link to original post

Because I’m a freelance writer, I make my own schedule. I usually prefer to go to bed late, around midnight or 12:30 a.m. and wake up seven to seven and a half hours later, but recently I found myself working later or getting distracted, and the time I spent asleep became shorter and shorter. An hour would pass and then another one, and I’d end up making dinner around 10 or 10:30 in the evenings, and going to bed well past that. Then the next morning I’d wake up feeling even more sluggish.

I realized my nighttime routine needed improvement. Not only was this late-night dinner habit bad for my digestion, but it also made me stay up later than I’d like, too stimulated to power down and get into bed.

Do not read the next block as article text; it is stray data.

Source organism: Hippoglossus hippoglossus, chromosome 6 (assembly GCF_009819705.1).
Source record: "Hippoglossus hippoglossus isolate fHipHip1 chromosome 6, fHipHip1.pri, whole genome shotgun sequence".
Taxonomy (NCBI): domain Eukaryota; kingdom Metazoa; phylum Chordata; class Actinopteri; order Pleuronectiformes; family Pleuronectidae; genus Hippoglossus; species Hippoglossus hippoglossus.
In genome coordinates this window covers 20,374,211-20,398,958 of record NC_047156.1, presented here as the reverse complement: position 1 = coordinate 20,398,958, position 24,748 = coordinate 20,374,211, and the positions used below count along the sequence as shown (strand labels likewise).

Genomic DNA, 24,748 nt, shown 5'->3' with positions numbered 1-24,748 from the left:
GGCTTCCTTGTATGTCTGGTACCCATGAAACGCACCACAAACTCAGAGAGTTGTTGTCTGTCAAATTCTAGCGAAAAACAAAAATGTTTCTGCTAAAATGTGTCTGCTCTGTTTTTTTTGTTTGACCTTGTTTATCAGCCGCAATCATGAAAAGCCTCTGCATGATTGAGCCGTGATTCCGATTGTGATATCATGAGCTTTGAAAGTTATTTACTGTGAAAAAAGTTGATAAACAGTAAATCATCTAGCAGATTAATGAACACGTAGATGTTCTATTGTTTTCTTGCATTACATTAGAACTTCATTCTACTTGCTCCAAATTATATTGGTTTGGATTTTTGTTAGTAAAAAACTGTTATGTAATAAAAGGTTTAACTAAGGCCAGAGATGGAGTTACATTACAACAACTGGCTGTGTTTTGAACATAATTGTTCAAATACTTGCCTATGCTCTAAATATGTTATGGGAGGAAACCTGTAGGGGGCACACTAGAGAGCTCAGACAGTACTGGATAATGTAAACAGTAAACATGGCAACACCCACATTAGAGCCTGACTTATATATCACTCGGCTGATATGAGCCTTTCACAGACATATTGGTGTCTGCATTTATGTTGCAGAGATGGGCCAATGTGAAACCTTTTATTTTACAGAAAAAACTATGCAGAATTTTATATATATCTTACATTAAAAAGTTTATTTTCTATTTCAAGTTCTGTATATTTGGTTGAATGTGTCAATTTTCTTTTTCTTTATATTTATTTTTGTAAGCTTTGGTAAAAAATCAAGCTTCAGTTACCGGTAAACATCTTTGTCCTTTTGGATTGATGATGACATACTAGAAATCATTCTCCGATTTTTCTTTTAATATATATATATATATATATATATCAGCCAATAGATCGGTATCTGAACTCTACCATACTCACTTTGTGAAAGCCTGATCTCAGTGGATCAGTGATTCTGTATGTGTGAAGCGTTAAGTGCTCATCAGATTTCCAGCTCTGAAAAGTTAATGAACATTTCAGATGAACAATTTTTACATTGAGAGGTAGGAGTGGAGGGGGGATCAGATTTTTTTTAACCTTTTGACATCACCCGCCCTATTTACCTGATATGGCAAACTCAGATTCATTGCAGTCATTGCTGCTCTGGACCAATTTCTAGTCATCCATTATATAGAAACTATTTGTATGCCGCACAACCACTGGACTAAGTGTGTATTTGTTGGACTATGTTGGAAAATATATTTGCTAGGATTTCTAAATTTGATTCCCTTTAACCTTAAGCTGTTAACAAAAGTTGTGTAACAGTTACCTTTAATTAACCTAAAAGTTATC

So, I chose to do a little experiment. For a week, I’d try to eat dinner earlier, but most importantly, I’d force myself to skip the distractions — usually in the form of one last episode of a Netflix show or one last song (I love an impromptu dance party) — and go to bed at least 20 minutes earlier than even my usual bedtime. With any luck, I’d also fall asleep faster — no longer stressed about how late it was getting — and inch closer to eight heavenly hours of sleep. While seven hours is the minimum recommended by experts, I was curious if I’d feel more rested with a full hour.

Spoiler: I did. Getting closer to eight hours of sleep made a huge difference in my energy levels. After one week, I’m definitely sticking to this new routine, no matter what — here’s why.

Comments

comments

LEAVE A REPLY

Please enter your comment!
Please enter your name here